Buprenorphine Treatment Is Not Associated with Significant Impairment of Driving Ability
Researchers in Germany assessed the impact of buprenorphine (BUP) treatment for opioid dependence on cognitive and psychomotor function using tests designed to predict driving ability. Test scores in the domains of attention, reaction time under pressure, visual orientation, motor coordination, and vigilance among 30 subjects receiving BUP for at least 6 months (and on stable doses for ≥12 days [mean, 7.7 mg per day; range, 1.2–16.0 mg per day]) were compared with those of 90 healthy volunteers. Subjects taking antihistamines or prescribed benzodiazepines, barbiturates, or high-dose antidepressants were excluded. Initial urine screening for illicit substances in the BUP group* found no other substances in 11 subjects, while 10 subjects were positive for cannabinoids, 6 for opioids, 3 for amphetamines, 4 for benzodiazepines, and 1 for cocaine. Results among controls were adjusted to obtain values equivalent to test performance under the influence of 0.05% alcohol.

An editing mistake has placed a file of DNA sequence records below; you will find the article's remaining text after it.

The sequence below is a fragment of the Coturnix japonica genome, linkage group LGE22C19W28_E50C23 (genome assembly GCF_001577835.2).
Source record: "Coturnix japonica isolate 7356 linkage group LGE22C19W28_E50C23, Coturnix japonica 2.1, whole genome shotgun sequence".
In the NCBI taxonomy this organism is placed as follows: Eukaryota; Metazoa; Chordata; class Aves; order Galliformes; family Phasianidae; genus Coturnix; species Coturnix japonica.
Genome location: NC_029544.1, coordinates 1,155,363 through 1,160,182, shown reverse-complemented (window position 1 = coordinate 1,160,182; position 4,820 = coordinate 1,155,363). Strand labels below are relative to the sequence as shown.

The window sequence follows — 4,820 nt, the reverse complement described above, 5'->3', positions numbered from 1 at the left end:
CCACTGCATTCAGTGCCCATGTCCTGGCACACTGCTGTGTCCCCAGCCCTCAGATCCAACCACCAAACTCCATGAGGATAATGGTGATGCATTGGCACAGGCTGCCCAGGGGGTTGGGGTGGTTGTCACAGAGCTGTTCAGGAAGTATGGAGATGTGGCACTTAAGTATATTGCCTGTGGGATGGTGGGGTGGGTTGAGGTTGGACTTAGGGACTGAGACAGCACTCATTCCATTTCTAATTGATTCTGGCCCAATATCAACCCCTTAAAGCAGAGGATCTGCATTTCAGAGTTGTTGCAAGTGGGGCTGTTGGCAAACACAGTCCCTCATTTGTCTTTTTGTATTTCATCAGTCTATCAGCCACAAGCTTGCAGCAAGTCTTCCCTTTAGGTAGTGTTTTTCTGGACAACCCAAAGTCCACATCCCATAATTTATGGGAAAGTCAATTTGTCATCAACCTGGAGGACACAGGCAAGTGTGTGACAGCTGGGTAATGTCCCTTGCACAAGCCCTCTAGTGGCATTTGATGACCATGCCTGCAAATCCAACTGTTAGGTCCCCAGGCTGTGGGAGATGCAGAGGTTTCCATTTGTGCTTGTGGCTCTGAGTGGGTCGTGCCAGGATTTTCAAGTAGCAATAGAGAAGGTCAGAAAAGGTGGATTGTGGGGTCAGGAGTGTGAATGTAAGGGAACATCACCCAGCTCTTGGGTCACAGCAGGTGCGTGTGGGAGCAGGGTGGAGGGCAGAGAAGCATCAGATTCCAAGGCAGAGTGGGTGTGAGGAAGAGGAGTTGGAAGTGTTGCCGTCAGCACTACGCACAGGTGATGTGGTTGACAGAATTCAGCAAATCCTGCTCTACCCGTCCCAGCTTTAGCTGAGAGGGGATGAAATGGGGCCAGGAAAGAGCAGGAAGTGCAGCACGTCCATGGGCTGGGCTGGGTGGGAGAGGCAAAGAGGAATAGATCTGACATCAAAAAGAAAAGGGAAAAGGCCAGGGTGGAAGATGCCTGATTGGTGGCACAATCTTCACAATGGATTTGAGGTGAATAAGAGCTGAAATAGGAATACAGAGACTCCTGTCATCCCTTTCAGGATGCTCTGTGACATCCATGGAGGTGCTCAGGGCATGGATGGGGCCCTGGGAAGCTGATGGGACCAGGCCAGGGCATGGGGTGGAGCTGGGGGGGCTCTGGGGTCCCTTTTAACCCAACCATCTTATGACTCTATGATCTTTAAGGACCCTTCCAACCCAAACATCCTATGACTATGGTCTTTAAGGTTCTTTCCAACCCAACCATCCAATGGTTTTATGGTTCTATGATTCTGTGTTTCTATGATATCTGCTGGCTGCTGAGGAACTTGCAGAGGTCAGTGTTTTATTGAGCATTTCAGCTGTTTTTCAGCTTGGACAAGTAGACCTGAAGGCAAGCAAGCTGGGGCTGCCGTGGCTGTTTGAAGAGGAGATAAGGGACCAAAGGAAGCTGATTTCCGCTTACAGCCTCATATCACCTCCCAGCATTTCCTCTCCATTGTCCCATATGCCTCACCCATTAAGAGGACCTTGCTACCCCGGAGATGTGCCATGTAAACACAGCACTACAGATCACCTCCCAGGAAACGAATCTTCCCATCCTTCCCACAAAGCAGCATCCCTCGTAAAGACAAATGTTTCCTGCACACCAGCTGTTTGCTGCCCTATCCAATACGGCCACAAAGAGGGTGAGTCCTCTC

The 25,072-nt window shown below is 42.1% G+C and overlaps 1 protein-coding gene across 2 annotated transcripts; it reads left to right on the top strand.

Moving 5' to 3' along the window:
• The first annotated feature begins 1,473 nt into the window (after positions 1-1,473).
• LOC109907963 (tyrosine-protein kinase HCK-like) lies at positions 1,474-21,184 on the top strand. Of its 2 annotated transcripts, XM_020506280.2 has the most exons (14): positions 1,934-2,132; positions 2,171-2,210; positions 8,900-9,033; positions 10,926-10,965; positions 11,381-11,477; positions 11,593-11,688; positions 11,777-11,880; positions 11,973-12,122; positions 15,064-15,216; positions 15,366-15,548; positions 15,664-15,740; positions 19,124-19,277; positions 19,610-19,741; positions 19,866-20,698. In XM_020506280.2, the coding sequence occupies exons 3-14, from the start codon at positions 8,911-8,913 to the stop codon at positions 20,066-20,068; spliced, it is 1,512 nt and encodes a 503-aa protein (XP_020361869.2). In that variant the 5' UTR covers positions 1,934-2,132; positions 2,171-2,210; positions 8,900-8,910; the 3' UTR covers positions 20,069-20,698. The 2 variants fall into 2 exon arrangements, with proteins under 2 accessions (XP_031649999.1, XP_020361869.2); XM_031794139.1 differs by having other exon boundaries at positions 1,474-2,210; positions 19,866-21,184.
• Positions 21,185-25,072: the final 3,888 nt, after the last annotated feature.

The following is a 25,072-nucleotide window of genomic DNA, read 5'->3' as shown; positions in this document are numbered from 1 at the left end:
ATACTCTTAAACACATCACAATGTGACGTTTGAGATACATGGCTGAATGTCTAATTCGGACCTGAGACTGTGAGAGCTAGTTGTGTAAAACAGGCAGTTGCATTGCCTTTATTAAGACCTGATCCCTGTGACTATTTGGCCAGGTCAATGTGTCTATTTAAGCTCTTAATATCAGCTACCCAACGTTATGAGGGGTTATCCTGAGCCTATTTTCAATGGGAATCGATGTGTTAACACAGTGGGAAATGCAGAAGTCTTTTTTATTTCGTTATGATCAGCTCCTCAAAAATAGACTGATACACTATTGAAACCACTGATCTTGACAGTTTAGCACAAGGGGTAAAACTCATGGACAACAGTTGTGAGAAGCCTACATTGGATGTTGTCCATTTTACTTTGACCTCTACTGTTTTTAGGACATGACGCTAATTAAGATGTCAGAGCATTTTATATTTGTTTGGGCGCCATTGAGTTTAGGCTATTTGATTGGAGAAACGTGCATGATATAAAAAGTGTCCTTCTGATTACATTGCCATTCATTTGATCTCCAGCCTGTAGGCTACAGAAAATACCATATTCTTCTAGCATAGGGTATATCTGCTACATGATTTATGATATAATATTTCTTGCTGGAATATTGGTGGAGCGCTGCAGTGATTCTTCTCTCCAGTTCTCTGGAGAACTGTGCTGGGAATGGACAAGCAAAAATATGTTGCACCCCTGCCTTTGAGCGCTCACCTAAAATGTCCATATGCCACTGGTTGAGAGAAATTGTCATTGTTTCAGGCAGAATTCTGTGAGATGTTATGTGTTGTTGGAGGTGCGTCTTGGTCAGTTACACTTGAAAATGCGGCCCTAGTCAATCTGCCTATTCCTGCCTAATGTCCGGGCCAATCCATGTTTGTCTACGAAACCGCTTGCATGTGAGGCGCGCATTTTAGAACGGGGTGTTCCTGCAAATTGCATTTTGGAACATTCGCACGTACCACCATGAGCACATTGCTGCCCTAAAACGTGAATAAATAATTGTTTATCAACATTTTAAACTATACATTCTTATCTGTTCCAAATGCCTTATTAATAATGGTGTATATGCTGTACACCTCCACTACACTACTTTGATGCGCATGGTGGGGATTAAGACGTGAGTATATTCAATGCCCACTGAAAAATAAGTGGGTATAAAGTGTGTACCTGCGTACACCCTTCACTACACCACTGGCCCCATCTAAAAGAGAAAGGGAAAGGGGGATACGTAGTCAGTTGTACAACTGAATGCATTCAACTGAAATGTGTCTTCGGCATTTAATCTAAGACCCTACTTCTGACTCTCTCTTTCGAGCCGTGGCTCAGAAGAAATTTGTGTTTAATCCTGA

- Controls passed an average of 4.8 tests compared with 4.6 in the BUP group (not significant).
- Eighty-one percent of controls passed all 5 tests compared with 63% in the BUP group (not significant).
- In a separate evaluation of performance among the 11 BUP subjects with negative urine tests for illicit substances, results were not significantly different from those of the entire BUP group (n=30) or controls.